A draft is a 'snapshot' of unsaved page content, which Confluence creates automatically at regular intervals while you're creating or editing a page or blog post. Drafts can minimise the loss of work if your Confluence site experiences a problem, as you can retrieve the page content from the last saved draft.

By default, Confluence saves a draft of your page once every thirty seconds, however, a Confluence administrator can configure how often drafts are saved. In addition, whenever you edit a page and then move to another screen, Confluence will automatically save a draft. Each new draft replaces the previously saved draft.

Each time Confluence saves a draft, it displays a message and the time of the last save, to the right of the undo and redo buttons in the editor toolbar. When you edit a page that wasn't successfully saved, Confluence will let you know that a version of the page you're editing wasn't saved, and will give you the option to resume editing it from the draft.

 Screenshot: Message displaying the time when the draft was last saved

More about drafts:

  • You only have access to drafts of pages you've been working on, and whose content hasn't yet been saved.
  • You can't create a draft explicitly.
  • Your drafts are listed in the 'Drafts' tab of your profile.
  • Once you've resumed editing a draft, or chosen to discard it, the draft is removed from your drafts tab.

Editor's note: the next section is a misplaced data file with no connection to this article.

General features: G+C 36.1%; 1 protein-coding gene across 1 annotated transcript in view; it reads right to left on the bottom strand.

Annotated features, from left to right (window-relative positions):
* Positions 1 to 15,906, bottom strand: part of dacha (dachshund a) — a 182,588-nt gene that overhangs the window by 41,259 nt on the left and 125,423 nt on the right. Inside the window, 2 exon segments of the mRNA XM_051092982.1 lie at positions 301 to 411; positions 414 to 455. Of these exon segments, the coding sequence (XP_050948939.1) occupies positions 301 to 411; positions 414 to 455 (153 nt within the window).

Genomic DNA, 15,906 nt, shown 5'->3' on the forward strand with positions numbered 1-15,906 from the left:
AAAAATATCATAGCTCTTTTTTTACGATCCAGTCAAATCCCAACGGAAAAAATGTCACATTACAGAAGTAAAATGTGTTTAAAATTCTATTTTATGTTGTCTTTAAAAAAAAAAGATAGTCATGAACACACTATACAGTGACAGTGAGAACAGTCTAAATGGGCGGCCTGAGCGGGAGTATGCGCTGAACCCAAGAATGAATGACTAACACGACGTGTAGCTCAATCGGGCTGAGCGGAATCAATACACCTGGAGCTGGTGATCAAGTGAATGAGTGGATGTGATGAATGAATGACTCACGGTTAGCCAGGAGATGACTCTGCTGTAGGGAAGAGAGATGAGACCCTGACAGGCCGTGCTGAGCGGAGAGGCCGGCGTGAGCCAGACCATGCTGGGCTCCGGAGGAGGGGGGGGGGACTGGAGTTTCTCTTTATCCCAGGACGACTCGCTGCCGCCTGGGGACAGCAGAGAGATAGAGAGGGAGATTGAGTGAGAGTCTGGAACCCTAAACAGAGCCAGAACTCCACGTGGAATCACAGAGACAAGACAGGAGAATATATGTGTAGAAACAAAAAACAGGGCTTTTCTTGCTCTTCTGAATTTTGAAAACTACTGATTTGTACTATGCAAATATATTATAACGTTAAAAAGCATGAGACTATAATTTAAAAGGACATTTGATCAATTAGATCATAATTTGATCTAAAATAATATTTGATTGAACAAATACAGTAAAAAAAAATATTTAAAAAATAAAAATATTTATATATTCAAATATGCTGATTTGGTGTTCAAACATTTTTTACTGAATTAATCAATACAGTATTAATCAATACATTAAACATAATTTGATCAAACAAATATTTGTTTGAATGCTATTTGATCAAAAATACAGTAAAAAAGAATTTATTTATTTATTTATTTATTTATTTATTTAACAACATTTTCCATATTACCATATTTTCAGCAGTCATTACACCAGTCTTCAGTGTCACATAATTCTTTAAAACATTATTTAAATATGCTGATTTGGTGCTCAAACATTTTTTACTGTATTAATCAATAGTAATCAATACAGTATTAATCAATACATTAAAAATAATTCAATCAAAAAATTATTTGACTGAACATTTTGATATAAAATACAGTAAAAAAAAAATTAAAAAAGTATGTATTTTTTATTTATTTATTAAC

View drafts

Your drafts are listed on the Drafts tab of your user profile. To see your drafts, choose your profile picture at top right of the screen, then choose Drafts.

Resume editing a draft

There are two ways to resume editing an unsaved page or blog post:

  1. Using your drafts view. To resume editing a draft from this view:
    1. Choose your profile picture at top right of the screen, then choose Drafts.
    2. Choose Resume Editing next to the appropriate draft to resume editing that draft.
      (info) If you hadn't entered a page title, the draft will be named 'Untitled'.
  2. If you create a new page or blog post and didn't save it, but a draft is saved, when you next add a page or blog post in that space, Confluence will ask you if you want to resume editing the page. If you choose resume editing, the draft and its unsaved content will be restored, allowing you to continue editing it.

What happens if I'm editing the draft of a page that has since been updated?

Confluence will display a message informing you that you're editing an outdated page. If there are no conflicts between the two versions, Confluence will give you the option to Merge and Resume editing

If there are conflicts, Confluence will give you the option to View the Conflict or to Discard your changes.

View your unsaved changes

When you edit a page or blog post, you can view any 'unsaved' changes you've made since the last automatically saved draft, by clicking the Draft autosaved at message in the toolbar.

Screenshot: Segment of the unpublished changes window

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